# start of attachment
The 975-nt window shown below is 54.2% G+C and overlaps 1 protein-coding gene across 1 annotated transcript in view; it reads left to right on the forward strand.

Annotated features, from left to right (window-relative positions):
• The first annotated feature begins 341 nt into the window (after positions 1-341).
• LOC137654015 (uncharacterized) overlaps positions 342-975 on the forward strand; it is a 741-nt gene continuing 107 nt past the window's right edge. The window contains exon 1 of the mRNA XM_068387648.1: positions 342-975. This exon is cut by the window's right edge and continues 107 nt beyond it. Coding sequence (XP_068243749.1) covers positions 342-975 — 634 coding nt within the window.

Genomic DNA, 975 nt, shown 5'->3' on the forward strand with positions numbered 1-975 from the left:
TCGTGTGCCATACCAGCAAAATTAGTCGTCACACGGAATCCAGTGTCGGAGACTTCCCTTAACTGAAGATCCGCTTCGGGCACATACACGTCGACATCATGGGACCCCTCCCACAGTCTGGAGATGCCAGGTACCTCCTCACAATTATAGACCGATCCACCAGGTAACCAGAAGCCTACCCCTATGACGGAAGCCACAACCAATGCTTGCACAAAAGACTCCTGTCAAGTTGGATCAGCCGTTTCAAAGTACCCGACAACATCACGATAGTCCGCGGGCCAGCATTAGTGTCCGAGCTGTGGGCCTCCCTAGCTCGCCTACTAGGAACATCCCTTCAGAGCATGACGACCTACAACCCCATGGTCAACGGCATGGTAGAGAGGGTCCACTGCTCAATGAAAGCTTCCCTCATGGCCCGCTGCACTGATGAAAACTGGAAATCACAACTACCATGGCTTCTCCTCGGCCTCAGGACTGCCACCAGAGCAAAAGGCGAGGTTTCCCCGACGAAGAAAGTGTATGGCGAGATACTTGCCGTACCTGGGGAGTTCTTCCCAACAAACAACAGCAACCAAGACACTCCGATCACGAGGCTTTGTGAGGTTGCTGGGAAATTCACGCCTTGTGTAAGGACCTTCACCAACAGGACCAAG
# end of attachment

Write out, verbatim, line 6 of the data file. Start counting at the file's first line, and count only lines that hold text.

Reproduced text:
TCGTGTGCCATACCAGCAAAATTAGTCGTCACACGGAATCCAGTGTCGGAGACTTCCCTTAACTGAAGATCCGCTTCGGGCACATACACGTCGACATCATGGGACCCCTCCCACAGTCTGGAGATGCCAGGTACCTCCTCACAATTATAGACCGATCCACCAGGTAACCAGAAGCCTACCCCTATGACGGAAGCCACAACCAATGCTTGCACAAAAGACTCCTGTCAAGTTGGATCAGCCGTTTCAAAGTACCCGACAACATCACGATAGTCCGCGGGCCAGCATTAGTGTCCGAGCTGTGGGCCTCCCTAGCTCGCCTACTAGGAACATCCCTTCAGAGCATGACGACCTACAACCCCATGGTCAACGGCATGGTAGAGAGGGTCCACTGCTCAATGAAAGCTTCCCTCATGGCCCGCTGCACTGATGAAAACTGGAAATCACAACTACCATGGCTTCTCCTCGGCCTCAGGACTGCCACCAGAGCAAAAGGCGAGGTTTCCCCGACGAAGAAAGTGTATGGCGAGATACTTGCCGTACCTGGGGAGTTCTTCCCAACAAACAACAGCAACCAAGACACTCCGATCACGAGGCTTTGTGAGGTTGCTGGGAAATTCACGCCTTGTGTAAGGACCTTCACCAACAGGACCAAG